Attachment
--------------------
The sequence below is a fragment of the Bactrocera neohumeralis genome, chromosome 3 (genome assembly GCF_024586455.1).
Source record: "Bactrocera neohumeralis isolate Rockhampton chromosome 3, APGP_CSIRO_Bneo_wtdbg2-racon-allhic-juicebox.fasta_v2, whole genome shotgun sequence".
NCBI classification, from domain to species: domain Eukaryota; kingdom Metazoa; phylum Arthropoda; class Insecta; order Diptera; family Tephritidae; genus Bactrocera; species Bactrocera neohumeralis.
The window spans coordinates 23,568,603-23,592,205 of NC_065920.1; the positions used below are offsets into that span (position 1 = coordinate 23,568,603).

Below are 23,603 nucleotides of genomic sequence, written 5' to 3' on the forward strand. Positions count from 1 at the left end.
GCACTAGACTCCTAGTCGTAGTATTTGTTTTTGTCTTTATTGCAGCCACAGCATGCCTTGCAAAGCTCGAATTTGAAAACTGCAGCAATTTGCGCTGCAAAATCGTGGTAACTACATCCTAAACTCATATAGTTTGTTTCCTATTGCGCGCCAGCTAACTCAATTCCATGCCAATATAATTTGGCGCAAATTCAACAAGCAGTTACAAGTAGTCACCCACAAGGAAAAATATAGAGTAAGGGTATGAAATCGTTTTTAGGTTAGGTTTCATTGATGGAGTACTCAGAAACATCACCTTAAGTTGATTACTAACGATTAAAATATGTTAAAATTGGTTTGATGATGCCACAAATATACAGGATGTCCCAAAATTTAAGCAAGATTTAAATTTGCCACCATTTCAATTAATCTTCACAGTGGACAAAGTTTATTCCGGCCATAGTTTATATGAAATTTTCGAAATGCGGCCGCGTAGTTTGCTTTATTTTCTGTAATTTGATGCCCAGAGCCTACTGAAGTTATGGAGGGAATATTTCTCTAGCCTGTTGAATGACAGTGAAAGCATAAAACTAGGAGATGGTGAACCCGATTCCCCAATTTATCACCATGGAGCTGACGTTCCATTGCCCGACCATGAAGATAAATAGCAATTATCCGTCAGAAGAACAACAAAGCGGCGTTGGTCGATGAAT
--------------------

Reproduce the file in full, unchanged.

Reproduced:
The sequence below is a fragment of the Bactrocera neohumeralis genome, chromosome 3 (genome assembly GCF_024586455.1).
Source record: "Bactrocera neohumeralis isolate Rockhampton chromosome 3, APGP_CSIRO_Bneo_wtdbg2-racon-allhic-juicebox.fasta_v2, whole genome shotgun sequence".
NCBI classification, from domain to species: domain Eukaryota; kingdom Metazoa; phylum Arthropoda; class Insecta; order Diptera; family Tephritidae; genus Bactrocera; species Bactrocera neohumeralis.
The window spans coordinates 23,568,603-23,592,205 of NC_065920.1; the positions used below are offsets into that span (position 1 = coordinate 23,568,603).

Below are 23,603 nucleotides of genomic sequence, written 5' to 3' on the forward strand. Positions count from 1 at the left end.
GCACTAGACTCCTAGTCGTAGTATTTGTTTTTGTCTTTATTGCAGCCACAGCATGCCTTGCAAAGCTCGAATTTGAAAACTGCAGCAATTTGCGCTGCAAAATCGTGGTAACTACATCCTAAACTCATATAGTTTGTTTCCTATTGCGCGCCAGCTAACTCAATTCCATGCCAATATAATTTGGCGCAAATTCAACAAGCAGTTACAAGTAGTCACCCACAAGGAAAAATATAGAGTAAGGGTATGAAATCGTTTTTAGGTTAGGTTTCATTGATGGAGTACTCAGAAACATCACCTTAAGTTGATTACTAACGATTAAAATATGTTAAAATTGGTTTGATGATGCCACAAATATACAGGATGTCCCAAAATTTAAGCAAGATTTAAATTTGCCACCATTTCAATTAATCTTCACAGTGGACAAAGTTTATTCCGGCCATAGTTTATATGAAATTTTCGAAATGCGGCCGCGTAGTTTGCTTTATTTTCTGTAATTTGATGCCCAGAGCCTACTGAAGTTATGGAGGGAATATTTCTCTAGCCTGTTGAATGACAGTGAAAGCATAAAACTAGGAGATGGTGAACCCGATTCCCCAATTTATCACCATGGAGCTGACGTTCCATTGCCCGACCATGAAGATAAATAGCAATTATCCGTCAGAAGAACAACAAAGCGGCGTTGGTCGATGAAT